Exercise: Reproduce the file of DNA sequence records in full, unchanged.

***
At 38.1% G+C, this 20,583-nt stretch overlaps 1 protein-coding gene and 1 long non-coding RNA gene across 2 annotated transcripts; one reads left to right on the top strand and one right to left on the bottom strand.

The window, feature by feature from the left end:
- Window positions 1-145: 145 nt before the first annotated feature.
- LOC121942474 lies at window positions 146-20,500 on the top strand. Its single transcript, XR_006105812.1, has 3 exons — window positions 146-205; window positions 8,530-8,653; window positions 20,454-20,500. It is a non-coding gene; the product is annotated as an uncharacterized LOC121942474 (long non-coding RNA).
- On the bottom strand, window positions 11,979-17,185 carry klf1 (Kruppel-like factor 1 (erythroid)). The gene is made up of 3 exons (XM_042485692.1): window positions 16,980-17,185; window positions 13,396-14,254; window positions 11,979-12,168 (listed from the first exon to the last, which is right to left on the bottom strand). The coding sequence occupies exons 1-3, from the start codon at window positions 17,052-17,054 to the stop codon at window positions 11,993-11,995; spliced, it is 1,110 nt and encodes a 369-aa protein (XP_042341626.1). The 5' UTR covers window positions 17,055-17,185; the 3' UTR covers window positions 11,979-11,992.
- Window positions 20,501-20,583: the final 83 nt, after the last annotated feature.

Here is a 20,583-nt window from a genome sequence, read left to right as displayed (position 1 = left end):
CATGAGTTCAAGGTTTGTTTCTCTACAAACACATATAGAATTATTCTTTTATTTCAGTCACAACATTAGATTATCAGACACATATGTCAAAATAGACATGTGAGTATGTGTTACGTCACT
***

At 38.1% G+C, this 20,583-nt stretch overlaps 1 protein-coding gene and 1 long non-coding RNA gene across 2 annotated transcripts; one reads left to right on the top strand and one right to left on the bottom strand.

The window, feature by feature from the left end:
- Window positions 1-145: 145 nt before the first annotated feature.
- LOC121942474 lies at window positions 146-20,500 on the top strand. Its single transcript, XR_006105812.1, has 3 exons — window positions 146-205; window positions 8,530-8,653; window positions 20,454-20,500. It is a non-coding gene; the product is annotated as an uncharacterized LOC121942474 (long non-coding RNA).
- On the bottom strand, window positions 11,979-17,185 carry klf1 (Kruppel-like factor 1 (erythroid)). The gene is made up of 3 exons (XM_042485692.1): window positions 16,980-17,185; window positions 13,396-14,254; window positions 11,979-12,168 (listed from the first exon to the last, which is right to left on the bottom strand). The coding sequence occupies exons 1-3, from the start codon at window positions 17,052-17,054 to the stop codon at window positions 11,993-11,995; spliced, it is 1,110 nt and encodes a 369-aa protein (XP_042341626.1). The 5' UTR covers window positions 17,055-17,185; the 3' UTR covers window positions 11,979-11,992.
- Window positions 20,501-20,583: the final 83 nt, after the last annotated feature.

Here is a 20,583-nt window from a genome sequence, read left to right as displayed (position 1 = left end):
CATGAGTTCAAGGTTTGTTTCTCTACAAACACATATAGAATTATTCTTTTATTTCAGTCACAACATTAGATTATCAGACACATATGTCAAAATAGACATGTGAGTATGTGTTACGTCACT